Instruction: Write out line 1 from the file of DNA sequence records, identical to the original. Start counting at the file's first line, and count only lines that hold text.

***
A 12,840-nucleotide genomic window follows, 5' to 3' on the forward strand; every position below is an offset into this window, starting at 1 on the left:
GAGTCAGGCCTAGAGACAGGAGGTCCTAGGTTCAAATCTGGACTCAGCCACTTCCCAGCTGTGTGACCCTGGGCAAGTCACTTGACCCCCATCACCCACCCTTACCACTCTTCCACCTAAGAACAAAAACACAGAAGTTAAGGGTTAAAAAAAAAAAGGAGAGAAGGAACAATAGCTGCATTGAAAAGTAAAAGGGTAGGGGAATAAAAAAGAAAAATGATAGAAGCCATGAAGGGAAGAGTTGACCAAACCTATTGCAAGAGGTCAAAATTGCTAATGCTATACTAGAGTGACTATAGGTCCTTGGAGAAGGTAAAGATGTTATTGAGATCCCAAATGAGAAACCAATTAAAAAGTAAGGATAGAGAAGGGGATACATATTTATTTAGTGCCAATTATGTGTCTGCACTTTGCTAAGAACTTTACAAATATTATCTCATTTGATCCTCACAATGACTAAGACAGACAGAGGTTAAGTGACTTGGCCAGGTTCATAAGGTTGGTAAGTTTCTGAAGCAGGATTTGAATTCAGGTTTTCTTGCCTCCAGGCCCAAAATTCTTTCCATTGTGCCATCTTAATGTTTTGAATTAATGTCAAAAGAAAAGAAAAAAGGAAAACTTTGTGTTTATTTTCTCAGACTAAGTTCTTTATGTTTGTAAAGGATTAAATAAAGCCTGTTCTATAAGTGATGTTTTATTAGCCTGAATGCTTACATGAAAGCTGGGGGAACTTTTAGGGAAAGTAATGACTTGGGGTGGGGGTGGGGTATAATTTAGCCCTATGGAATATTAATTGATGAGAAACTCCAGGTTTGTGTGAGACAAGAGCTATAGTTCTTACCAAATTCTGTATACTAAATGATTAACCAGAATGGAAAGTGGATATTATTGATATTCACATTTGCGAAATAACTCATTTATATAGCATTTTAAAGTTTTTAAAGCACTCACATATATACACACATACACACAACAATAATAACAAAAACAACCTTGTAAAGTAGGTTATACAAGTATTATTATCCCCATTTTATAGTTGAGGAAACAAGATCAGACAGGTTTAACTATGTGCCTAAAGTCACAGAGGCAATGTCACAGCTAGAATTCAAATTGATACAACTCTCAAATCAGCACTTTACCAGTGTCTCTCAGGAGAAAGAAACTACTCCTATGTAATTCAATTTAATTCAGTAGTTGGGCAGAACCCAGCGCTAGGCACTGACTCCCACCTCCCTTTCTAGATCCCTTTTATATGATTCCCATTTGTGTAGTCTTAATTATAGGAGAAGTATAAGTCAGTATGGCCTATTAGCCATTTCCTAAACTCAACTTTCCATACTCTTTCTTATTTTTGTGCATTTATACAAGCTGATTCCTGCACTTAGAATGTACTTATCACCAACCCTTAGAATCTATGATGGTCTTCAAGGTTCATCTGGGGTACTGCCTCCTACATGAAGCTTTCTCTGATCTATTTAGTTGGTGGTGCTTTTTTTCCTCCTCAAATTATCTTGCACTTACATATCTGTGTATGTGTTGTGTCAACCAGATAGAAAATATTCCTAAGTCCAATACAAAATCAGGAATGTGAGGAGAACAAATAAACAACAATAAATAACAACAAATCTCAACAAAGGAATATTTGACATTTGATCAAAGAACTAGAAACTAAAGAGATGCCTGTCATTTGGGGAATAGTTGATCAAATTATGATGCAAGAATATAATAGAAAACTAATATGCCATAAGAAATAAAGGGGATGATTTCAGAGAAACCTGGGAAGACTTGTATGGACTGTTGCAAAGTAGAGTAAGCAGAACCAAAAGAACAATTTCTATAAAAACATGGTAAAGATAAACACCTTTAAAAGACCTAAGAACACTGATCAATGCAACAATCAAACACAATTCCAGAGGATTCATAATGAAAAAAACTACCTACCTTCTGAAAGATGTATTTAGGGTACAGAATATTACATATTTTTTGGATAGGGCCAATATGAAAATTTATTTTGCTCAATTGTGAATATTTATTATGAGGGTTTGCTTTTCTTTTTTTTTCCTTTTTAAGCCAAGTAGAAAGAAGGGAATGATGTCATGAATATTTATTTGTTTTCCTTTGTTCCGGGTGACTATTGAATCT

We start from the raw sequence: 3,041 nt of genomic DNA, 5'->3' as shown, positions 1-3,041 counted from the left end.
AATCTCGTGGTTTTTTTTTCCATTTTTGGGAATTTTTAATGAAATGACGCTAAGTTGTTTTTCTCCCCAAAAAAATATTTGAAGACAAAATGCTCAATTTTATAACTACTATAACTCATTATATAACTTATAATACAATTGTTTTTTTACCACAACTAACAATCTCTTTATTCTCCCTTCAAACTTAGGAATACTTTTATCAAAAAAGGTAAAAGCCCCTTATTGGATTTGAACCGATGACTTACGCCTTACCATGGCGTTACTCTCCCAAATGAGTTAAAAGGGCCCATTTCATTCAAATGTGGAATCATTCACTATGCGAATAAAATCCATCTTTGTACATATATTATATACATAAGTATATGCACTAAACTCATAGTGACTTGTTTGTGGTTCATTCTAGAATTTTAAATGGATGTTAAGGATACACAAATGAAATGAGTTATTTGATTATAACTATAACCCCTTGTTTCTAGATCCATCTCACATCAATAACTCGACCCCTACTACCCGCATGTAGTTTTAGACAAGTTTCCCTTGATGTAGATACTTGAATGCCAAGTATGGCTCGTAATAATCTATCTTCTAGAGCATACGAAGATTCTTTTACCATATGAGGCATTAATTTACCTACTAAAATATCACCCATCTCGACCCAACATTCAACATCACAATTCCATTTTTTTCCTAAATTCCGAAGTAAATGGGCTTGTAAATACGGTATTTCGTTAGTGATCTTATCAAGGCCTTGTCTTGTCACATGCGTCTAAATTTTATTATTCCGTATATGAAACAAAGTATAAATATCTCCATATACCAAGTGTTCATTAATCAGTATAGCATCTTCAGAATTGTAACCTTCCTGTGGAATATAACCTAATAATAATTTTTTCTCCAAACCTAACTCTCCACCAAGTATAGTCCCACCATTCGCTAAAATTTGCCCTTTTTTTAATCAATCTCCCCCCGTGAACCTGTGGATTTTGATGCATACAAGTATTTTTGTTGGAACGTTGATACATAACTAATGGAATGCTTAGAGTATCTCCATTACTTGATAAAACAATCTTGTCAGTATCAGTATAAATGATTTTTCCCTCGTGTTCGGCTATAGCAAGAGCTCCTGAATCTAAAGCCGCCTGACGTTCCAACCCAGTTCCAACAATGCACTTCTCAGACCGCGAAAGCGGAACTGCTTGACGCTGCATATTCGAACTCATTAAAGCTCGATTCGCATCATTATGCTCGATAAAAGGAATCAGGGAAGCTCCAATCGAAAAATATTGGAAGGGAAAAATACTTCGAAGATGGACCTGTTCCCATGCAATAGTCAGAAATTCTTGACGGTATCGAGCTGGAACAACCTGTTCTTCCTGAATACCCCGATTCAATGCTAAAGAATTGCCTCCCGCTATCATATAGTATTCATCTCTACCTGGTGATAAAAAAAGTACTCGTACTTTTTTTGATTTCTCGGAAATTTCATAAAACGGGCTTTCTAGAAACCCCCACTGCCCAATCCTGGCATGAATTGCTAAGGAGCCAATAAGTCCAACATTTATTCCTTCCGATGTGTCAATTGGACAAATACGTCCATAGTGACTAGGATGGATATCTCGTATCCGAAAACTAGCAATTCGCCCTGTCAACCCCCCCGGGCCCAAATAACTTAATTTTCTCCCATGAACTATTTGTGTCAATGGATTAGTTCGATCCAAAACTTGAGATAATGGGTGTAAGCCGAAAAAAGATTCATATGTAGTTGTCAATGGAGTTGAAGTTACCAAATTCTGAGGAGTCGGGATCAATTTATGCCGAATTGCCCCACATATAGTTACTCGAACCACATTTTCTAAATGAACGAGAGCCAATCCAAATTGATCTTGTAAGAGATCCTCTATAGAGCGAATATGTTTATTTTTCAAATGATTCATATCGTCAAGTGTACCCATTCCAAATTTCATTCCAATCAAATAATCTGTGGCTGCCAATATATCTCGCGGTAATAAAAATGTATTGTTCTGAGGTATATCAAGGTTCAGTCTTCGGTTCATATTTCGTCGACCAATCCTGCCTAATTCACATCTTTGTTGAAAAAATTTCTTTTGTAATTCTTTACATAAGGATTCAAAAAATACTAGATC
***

A 12,840-nucleotide genomic window follows, 5' to 3' on the forward strand; every position below is an offset into this window, starting at 1 on the left: